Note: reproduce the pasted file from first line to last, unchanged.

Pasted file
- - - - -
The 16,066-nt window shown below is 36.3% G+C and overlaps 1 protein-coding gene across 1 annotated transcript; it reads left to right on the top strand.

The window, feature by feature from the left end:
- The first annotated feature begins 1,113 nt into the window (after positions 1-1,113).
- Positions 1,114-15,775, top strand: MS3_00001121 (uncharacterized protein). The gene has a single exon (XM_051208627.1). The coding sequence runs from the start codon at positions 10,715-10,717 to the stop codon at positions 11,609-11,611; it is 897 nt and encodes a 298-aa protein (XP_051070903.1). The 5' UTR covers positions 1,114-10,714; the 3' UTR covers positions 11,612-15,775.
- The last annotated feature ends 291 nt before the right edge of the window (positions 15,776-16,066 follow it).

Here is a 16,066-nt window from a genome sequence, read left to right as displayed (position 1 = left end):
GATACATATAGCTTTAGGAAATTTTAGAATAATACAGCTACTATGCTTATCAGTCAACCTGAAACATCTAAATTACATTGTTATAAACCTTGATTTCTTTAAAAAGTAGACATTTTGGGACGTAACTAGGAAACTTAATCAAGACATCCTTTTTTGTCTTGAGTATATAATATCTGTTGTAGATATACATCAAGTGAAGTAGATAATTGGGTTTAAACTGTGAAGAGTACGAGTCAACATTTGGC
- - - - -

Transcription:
The 16,066-nt window shown below is 36.3% G+C and overlaps 1 protein-coding gene across 1 annotated transcript; it reads left to right on the top strand.

The window, feature by feature from the left end:
- The first annotated feature begins 1,113 nt into the window (after positions 1-1,113).
- Positions 1,114-15,775, top strand: MS3_00001121 (uncharacterized protein). The gene has a single exon (XM_051208627.1). The coding sequence runs from the start codon at positions 10,715-10,717 to the stop codon at positions 11,609-11,611; it is 897 nt and encodes a 298-aa protein (XP_051070903.1). The 5' UTR covers positions 1,114-10,714; the 3' UTR covers positions 11,612-15,775.
- The last annotated feature ends 291 nt before the right edge of the window (positions 15,776-16,066 follow it).

Here is a 16,066-nt window from a genome sequence, read left to right as displayed (position 1 = left end):
GATACATATAGCTTTAGGAAATTTTAGAATAATACAGCTACTATGCTTATCAGTCAACCTGAAACATCTAAATTACATTGTTATAAACCTTGATTTCTTTAAAAAGTAGACATTTTGGGACGTAACTAGGAAACTTAATCAAGACATCCTTTTTTGTCTTGAGTATATAATATCTGTTGTAGATATACATCAAGTGAAGTAGATAATTGGGTTTAAACTGTGAAGAGTACGAGTCAACATTTGGC